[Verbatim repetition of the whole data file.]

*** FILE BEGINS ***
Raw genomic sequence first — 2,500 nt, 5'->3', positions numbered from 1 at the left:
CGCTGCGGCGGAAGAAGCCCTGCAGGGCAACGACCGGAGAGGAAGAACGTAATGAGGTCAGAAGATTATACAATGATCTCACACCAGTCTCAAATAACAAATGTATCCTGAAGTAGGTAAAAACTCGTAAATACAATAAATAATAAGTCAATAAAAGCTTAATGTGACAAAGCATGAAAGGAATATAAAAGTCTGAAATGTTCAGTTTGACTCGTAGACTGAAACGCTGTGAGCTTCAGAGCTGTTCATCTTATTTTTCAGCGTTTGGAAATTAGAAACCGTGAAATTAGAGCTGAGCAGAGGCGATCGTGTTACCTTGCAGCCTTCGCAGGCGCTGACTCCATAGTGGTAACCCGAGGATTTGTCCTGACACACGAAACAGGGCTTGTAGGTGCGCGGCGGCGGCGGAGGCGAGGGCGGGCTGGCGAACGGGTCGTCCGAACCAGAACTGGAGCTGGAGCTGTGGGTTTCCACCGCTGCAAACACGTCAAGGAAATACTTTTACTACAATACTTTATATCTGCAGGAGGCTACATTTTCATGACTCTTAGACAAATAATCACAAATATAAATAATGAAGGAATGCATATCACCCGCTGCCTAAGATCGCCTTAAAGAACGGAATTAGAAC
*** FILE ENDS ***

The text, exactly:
Raw genomic sequence first — 2,500 nt, 5'->3', positions numbered from 1 at the left:
CGCTGCGGCGGAAGAAGCCCTGCAGGGCAACGACCGGAGAGGAAGAACGTAATGAGGTCAGAAGATTATACAATGATCTCACACCAGTCTCAAATAACAAATGTATCCTGAAGTAGGTAAAAACTCGTAAATACAATAAATAATAAGTCAATAAAAGCTTAATGTGACAAAGCATGAAAGGAATATAAAAGTCTGAAATGTTCAGTTTGACTCGTAGACTGAAACGCTGTGAGCTTCAGAGCTGTTCATCTTATTTTTCAGCGTTTGGAAATTAGAAACCGTGAAATTAGAGCTGAGCAGAGGCGATCGTGTTACCTTGCAGCCTTCGCAGGCGCTGACTCCATAGTGGTAACCCGAGGATTTGTCCTGACACACGAAACAGGGCTTGTAGGTGCGCGGCGGCGGCGGAGGCGAGGGCGGGCTGGCGAACGGGTCGTCCGAACCAGAACTGGAGCTGGAGCTGTGGGTTTCCACCGCTGCAAACACGTCAAGGAAATACTTTTACTACAATACTTTATATCTGCAGGAGGCTACATTTTCATGACTCTTAGACAAATAATCACAAATATAAATAATGAAGGAATGCATATCACCCGCTGCCTAAGATCGCCTTAAAGAACGGAATTAGAAC